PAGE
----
An essay by Dr. Barrett Eustice, as provided by Chris Vander Kaay
Art by Justine McGreevy

They still call me lightweight at work. They think it’s funny, and I never said anything the first time they did it, so now I’m stuck with it.

I know they don’t take me seriously at the lab. If there were ever a bigger insult for a research scientist than “they don’t take me seriously,” I don’t know what it is. The irony of it all is, I’ve actually invented something that could possibly change the nature of nature itself, and because of the fact that I used it on myself, I’m now a punchline in the scientific community.

The idea was to invent something that helped with weight loss. Personally, I could care less about whether or not someone is overweight, but certain things pay the bills in the medical industry, and weight loss is second only to pills that help you get erections, so that’s what I was working on.

Kay always supported me, though. And not because she thought it was a good idea, because it wasn’t. I’m not sure why, but she did. She was the one who volunteered first to test the serum, when no one from the panel would take my research seriously. I couldn’t let her do that. I told her she was too important to risk for some stupid weight loss thing. And besides, she was perfect the way she was.

An unintended side effect of that conversation, albeit a pleasant one, was the night we spent together. She never said why she came over. She had some vague questions about how to proceed and was sounding off about the modern American disdain for scientific achievement. Then she kissed me. She kissed me, and she had her eyes open the whole time. I know, because I kept opening mine to look at her. She pulled me down and climbed on top of me, and we fell asleep on the couch together, her resting on my chest, my arms around her back.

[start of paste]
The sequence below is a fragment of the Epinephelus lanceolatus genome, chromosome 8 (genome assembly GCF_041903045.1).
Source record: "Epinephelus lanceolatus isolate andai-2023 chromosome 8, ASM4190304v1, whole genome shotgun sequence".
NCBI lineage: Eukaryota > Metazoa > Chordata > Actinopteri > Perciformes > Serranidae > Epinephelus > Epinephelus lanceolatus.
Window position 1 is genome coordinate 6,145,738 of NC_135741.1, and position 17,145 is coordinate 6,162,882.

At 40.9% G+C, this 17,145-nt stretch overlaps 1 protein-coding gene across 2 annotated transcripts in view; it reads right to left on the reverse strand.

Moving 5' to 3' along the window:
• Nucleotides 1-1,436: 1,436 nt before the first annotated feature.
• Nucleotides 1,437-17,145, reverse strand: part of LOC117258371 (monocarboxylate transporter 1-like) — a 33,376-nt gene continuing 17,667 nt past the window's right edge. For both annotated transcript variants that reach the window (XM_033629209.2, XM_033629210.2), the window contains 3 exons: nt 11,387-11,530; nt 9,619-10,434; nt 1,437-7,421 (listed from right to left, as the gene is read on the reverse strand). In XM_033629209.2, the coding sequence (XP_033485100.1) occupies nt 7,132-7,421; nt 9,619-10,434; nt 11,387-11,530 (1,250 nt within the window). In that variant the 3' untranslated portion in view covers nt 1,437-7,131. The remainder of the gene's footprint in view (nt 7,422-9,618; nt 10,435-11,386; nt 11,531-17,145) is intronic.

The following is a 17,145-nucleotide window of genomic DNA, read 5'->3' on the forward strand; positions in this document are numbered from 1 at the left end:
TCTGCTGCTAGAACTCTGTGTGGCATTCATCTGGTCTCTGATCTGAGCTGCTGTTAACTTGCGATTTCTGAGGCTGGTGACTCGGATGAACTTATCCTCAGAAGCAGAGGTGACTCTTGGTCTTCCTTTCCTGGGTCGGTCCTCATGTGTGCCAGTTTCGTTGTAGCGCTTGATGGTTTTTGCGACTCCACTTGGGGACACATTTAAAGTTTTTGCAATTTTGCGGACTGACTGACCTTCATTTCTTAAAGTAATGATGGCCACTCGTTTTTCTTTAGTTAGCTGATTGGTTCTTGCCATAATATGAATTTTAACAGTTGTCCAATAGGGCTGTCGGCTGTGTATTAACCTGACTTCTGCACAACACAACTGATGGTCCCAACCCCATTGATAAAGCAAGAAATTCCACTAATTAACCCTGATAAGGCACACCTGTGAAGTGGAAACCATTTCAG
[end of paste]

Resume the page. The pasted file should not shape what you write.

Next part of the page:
The serum wasn’t going to be tested, they made that clear. And I certainly wasn’t going to use it on Kay. So my options were limited: find an unwitting test subject, or do it myself. And since I wasn’t Victor Frankenstein, I decided it had to be me (which, I guess, makes me Henry Jekyll).


She kissed me again, and then laid her head back down on my chest, curling her body up against me. She fell asleep before I did, her arms hanging down on either side of me.

To read the rest of this story, check out the Mad Scientist Journal: Winter 2015 collection.

Dr. Barrett Eustice is an associate research scientist at the Creation Bank Global research firm located in San Jose, California. He graduated at the middle of his class at the Rochester Institute of Technology with a degree in Laboratory Science Technology.

Chris Vander Kaay is a co-author and co-screenwriter (with his wife Kathleen) of many films, and their first nonfiction book, The Anatomy of Fear, which compiles interviews with cult horror and science-fiction filmmakers, is is available at www.theanatomyoffear.com.

Justine McGreevy is a slowly recovering perfectionist, writer, and artist. She creates realities to make our own seem slightly less terrifying. Her work can be viewed at http://www.behance.net/Fickle_Muse and you can follow her on Twitter @Fickle_Muse.

Follow us online:
This entry was posted in Fiction and tagged , , , , , . Bookmark the permalink.